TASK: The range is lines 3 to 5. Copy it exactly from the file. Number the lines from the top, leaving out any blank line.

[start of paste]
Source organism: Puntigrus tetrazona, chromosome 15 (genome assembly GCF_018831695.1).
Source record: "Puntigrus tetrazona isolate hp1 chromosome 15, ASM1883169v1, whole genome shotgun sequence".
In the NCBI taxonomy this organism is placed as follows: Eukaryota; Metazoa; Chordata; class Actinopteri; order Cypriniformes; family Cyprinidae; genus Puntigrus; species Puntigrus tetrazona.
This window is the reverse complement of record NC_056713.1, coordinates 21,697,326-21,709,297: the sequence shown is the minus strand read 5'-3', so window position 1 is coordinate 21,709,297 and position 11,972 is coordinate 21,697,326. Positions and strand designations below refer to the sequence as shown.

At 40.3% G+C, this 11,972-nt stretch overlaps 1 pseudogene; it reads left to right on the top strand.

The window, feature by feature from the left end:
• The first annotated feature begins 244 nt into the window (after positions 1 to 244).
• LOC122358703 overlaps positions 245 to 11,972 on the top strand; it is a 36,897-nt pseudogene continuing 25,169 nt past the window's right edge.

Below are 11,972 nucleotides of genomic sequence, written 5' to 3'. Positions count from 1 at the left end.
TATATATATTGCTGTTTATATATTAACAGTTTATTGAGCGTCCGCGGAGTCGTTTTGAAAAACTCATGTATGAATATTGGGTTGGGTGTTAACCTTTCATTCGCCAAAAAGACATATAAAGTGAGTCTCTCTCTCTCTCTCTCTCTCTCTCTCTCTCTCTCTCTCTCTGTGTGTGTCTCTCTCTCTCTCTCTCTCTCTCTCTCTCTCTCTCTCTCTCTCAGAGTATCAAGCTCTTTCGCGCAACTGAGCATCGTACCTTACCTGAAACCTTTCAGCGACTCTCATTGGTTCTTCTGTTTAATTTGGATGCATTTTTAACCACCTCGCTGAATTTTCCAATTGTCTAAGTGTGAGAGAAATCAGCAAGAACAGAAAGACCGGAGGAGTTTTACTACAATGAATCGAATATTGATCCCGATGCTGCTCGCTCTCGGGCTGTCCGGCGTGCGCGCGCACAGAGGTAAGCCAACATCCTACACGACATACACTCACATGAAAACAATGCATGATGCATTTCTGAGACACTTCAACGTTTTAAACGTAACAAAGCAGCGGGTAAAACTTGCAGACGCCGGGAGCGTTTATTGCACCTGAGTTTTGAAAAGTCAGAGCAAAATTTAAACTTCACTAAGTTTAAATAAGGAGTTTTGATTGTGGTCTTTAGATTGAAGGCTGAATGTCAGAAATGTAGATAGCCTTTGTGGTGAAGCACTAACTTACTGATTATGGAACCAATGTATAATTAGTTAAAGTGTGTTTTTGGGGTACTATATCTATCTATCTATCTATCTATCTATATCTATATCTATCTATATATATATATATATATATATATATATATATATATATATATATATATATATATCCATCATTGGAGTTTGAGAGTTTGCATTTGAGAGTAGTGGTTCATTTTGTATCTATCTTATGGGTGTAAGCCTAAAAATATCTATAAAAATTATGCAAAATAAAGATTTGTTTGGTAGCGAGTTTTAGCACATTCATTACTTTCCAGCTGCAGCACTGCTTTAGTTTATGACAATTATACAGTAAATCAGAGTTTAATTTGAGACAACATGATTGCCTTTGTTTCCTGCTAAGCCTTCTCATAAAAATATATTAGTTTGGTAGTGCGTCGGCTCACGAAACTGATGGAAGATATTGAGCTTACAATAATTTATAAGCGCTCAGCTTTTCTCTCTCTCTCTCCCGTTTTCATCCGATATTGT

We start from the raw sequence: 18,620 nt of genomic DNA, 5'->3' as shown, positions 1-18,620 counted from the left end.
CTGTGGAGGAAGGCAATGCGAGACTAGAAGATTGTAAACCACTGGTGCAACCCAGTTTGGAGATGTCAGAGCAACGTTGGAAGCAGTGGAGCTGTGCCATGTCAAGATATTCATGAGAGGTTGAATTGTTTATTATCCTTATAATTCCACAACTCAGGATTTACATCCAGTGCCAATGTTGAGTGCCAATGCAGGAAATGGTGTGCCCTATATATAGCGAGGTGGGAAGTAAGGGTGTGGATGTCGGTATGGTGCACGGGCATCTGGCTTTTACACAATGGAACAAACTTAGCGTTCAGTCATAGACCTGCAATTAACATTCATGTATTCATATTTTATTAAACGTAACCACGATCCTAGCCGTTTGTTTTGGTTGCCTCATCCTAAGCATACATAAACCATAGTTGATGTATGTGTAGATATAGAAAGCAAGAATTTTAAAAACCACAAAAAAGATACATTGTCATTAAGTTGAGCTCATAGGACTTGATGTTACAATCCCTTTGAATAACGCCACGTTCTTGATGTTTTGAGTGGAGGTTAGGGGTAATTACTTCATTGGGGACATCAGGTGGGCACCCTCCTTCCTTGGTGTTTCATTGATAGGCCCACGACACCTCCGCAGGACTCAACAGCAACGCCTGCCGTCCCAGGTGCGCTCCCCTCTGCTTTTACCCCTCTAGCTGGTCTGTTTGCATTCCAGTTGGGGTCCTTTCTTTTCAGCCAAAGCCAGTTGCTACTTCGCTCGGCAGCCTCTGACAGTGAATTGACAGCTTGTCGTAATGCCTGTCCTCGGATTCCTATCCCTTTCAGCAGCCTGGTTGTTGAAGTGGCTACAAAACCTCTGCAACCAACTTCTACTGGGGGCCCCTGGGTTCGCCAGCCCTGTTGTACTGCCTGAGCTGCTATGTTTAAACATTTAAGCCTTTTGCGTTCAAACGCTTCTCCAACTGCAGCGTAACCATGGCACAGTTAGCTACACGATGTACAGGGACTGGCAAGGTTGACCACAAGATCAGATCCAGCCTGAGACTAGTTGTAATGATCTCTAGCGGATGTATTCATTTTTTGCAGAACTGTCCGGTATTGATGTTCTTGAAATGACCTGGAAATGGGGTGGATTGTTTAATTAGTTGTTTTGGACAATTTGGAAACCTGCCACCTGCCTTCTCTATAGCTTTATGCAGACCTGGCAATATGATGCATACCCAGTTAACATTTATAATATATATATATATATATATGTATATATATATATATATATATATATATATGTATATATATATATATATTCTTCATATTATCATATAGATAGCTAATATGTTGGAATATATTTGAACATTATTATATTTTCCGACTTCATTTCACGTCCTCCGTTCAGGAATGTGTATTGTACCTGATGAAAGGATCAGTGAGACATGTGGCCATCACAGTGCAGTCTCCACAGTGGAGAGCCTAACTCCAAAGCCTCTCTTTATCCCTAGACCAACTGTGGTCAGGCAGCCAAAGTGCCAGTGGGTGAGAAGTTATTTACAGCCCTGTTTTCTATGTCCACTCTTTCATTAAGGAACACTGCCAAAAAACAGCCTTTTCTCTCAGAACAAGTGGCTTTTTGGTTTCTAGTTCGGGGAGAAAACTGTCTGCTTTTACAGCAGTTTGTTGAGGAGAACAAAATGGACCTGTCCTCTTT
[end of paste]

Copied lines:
In the NCBI taxonomy this organism is placed as follows: Eukaryota; Metazoa; Chordata; class Actinopteri; order Cypriniformes; family Cyprinidae; genus Puntigrus; species Puntigrus tetrazona.
This window is the reverse complement of record NC_056713.1, coordinates 21,697,326-21,709,297: the sequence shown is the minus strand read 5'-3', so window position 1 is coordinate 21,709,297 and position 11,972 is coordinate 21,697,326. Positions and strand designations below refer to the sequence as shown.

At 40.3% G+C, this 11,972-nt stretch overlaps 1 pseudogene; it reads left to right on the top strand.